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Is climate change depleting an untapped water resource? Granados Aguilar, Raquel, Taylor Rowley, Rodrigo Rodriguez, Maximilian Witek, Cameron Ramsey, and Dennis Mmasa.. Texas A&M University, 23 Oct 2016. Experiment. doi: 10.18258/8205
This research intends to provide a detailed analysis of the mechanisms of water flow within the selected rock glaciers. We will use the new G-TEM system, a non-invasive electromagnetic induction (EM) method, to map the distribution of electrical conductivity in the subsurface.
Dr. Everett's "Near-surface applied geophysics" book (2013), discusses the applicability of this EM method in groundwater resource evaluation, characterization of aquifer heterogeneity, and the implications for subsurface fluid transport the spatial roughness of fractured rocks.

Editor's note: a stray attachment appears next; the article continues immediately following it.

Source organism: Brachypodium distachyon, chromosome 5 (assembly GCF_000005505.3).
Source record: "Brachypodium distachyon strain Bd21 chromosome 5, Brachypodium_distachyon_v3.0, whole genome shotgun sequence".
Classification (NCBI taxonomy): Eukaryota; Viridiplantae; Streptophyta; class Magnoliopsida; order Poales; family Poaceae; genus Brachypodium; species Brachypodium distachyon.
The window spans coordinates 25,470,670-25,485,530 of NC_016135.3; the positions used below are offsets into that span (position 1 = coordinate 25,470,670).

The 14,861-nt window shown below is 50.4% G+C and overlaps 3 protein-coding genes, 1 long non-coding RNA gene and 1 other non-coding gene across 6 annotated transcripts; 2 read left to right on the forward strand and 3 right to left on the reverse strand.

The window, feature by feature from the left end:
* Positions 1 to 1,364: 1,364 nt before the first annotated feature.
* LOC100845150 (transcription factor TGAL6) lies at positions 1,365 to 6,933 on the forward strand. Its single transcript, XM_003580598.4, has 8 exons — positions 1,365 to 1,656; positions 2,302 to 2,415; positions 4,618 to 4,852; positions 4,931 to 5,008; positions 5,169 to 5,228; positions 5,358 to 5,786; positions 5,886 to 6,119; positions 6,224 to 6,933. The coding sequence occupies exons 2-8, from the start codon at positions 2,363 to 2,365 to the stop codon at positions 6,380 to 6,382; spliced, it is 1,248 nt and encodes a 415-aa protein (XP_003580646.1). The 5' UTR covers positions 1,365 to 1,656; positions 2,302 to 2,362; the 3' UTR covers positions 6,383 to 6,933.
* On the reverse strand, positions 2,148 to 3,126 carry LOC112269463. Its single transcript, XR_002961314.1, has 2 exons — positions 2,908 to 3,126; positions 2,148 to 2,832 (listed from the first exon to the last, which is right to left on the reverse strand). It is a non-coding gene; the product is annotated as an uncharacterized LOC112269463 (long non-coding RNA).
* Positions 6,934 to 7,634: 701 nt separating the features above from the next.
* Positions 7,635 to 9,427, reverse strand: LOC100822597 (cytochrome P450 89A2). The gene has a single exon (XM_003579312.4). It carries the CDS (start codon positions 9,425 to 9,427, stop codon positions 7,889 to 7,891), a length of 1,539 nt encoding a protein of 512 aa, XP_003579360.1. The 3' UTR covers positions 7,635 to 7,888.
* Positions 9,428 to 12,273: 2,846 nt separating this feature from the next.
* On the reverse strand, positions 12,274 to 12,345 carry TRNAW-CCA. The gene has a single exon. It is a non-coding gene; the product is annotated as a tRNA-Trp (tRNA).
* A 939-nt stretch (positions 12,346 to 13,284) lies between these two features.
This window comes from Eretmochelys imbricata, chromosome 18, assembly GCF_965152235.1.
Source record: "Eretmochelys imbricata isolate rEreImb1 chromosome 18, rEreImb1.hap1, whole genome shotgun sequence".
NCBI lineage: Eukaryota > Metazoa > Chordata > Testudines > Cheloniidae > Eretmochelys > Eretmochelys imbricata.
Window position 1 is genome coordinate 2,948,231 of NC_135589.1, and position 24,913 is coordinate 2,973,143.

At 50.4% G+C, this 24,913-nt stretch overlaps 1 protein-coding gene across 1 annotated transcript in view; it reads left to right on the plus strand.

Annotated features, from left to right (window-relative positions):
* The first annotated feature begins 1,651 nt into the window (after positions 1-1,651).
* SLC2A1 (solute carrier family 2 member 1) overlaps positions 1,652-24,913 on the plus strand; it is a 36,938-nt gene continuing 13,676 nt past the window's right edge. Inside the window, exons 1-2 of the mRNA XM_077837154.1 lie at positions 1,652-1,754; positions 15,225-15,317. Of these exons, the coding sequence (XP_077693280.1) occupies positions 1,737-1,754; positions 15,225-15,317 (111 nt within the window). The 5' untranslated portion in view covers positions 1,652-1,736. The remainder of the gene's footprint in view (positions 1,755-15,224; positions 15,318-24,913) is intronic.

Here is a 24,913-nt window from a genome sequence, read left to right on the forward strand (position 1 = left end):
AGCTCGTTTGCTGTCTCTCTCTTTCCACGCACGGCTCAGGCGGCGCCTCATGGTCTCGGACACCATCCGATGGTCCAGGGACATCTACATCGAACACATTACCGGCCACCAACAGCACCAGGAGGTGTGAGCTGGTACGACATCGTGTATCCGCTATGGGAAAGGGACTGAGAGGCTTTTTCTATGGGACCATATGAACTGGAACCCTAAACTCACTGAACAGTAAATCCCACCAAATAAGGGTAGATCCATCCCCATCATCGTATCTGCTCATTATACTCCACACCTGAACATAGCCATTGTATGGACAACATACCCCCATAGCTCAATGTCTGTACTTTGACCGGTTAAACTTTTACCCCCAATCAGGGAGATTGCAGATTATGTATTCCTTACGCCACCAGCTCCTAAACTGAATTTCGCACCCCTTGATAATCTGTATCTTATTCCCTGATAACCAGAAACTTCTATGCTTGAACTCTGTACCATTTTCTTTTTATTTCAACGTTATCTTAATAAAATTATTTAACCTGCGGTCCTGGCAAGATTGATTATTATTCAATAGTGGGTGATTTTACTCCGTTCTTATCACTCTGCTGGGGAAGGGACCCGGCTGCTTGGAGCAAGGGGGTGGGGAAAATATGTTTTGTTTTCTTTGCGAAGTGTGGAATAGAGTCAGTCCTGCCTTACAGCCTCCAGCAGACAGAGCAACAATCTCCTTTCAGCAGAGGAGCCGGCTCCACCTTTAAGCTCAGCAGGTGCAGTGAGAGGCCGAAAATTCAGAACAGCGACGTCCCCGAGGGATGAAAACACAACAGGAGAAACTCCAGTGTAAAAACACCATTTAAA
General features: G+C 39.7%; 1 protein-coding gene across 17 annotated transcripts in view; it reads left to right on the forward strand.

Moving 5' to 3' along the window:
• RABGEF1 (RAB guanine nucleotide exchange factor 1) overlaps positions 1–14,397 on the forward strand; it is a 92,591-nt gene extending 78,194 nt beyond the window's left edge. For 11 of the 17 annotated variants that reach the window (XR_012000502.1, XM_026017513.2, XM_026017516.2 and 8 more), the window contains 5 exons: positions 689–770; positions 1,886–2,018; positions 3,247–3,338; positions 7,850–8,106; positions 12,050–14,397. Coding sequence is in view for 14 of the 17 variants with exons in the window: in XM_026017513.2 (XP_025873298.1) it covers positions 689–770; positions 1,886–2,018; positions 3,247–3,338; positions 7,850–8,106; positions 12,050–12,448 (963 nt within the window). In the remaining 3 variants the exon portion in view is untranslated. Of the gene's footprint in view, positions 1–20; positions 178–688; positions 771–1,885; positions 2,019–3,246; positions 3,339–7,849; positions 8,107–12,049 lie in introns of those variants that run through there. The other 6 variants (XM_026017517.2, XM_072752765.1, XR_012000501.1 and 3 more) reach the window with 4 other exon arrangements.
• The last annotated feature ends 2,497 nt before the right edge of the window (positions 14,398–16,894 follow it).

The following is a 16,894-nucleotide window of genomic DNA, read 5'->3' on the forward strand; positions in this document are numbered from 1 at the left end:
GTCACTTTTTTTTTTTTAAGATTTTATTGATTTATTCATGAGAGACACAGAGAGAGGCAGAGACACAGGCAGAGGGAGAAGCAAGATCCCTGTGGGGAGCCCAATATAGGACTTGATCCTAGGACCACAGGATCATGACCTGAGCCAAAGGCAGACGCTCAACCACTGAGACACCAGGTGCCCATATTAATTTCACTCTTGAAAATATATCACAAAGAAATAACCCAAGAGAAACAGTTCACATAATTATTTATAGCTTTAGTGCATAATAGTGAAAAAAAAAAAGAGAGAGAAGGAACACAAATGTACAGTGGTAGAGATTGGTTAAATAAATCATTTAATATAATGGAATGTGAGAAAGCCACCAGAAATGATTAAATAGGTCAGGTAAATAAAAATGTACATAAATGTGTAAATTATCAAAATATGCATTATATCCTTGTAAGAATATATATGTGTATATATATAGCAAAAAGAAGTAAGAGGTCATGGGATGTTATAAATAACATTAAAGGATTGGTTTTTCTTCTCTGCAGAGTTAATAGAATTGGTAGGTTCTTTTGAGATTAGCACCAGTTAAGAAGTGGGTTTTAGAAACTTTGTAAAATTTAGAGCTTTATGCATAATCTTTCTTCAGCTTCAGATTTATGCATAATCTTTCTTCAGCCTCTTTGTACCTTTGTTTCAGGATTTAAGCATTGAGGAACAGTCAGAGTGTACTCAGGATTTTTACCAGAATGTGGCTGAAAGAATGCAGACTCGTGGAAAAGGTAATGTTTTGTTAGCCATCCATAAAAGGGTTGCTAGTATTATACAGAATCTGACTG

After obtaining the conductivity measurements, we will have a better understanding of the internal structure of rock glaciers, as well as the paths through which groundwater flows within these rock glaciers.
We will be using a time-domain EM system. Several authors have pointed out the following limitations to this method: it requires inversion and modeling for data interpretation; it can only distinguish a few layers of the subsurface. We will receive training by experienced professors and peers in EM data modeling and inversion before attempting to interpret our data. Our project does not require the distinction of many layer in the subsurface as we are looking for groundwater within the rock glaciers.
Electromagnetic Induction systems can measure the differences in electrical conductivity of the subsurface, which can be related to the geology (rock type) and hydrology of the area. We know that the rocks found in our study area have a low conductivity value. The ice that can be found within the rock glacier is also a poor conductor. We expect to find high conductivity areas where water is flowing within the rock glaciers. This contrast between conductivity values will allow us to interpret the internal structure of the selected rock glaciers.
This project has not yet shared any protocols.